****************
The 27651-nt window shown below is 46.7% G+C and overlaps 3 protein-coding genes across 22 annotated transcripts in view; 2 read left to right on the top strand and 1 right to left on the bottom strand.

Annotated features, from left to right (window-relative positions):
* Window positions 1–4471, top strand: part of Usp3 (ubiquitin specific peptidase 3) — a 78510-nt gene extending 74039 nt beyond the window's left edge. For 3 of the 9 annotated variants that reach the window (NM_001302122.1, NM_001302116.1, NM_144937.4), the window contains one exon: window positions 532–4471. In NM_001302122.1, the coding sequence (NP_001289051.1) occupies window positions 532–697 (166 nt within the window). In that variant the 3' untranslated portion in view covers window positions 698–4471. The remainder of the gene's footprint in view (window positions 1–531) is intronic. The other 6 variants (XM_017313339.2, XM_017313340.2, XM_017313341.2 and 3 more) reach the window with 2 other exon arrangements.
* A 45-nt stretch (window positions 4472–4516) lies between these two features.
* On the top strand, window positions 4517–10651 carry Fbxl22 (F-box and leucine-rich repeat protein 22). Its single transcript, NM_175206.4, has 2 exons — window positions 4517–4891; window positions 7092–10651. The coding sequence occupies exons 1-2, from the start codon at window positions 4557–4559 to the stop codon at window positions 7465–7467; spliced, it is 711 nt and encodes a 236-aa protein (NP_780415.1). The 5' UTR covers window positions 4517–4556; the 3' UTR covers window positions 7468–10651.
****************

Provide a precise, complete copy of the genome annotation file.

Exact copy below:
The 27651-nt window shown below is 46.7% G+C and overlaps 3 protein-coding genes across 22 annotated transcripts in view; 2 read left to right on the top strand and 1 right to left on the bottom strand.

Annotated features, from left to right (window-relative positions):
* Window positions 1–4471, top strand: part of Usp3 (ubiquitin specific peptidase 3) — a 78510-nt gene extending 74039 nt beyond the window's left edge. For 3 of the 9 annotated variants that reach the window (NM_001302122.1, NM_001302116.1, NM_144937.4), the window contains one exon: window positions 532–4471. In NM_001302122.1, the coding sequence (NP_001289051.1) occupies window positions 532–697 (166 nt within the window). In that variant the 3' untranslated portion in view covers window positions 698–4471. The remainder of the gene's footprint in view (window positions 1–531) is intronic. The other 6 variants (XM_017313339.2, XM_017313340.2, XM_017313341.2 and 3 more) reach the window with 2 other exon arrangements.
* A 45-nt stretch (window positions 4472–4516) lies between these two features.
* On the top strand, window positions 4517–10651 carry Fbxl22 (F-box and leucine-rich repeat protein 22). Its single transcript, NM_175206.4, has 2 exons — window positions 4517–4891; window positions 7092–10651. The coding sequence occupies exons 1-2, from the start codon at window positions 4557–4559 to the stop codon at window positions 7465–7467; spliced, it is 711 nt and encodes a 236-aa protein (NP_780415.1). The 5' UTR covers window positions 4517–4556; the 3' UTR covers window positions 7468–10651.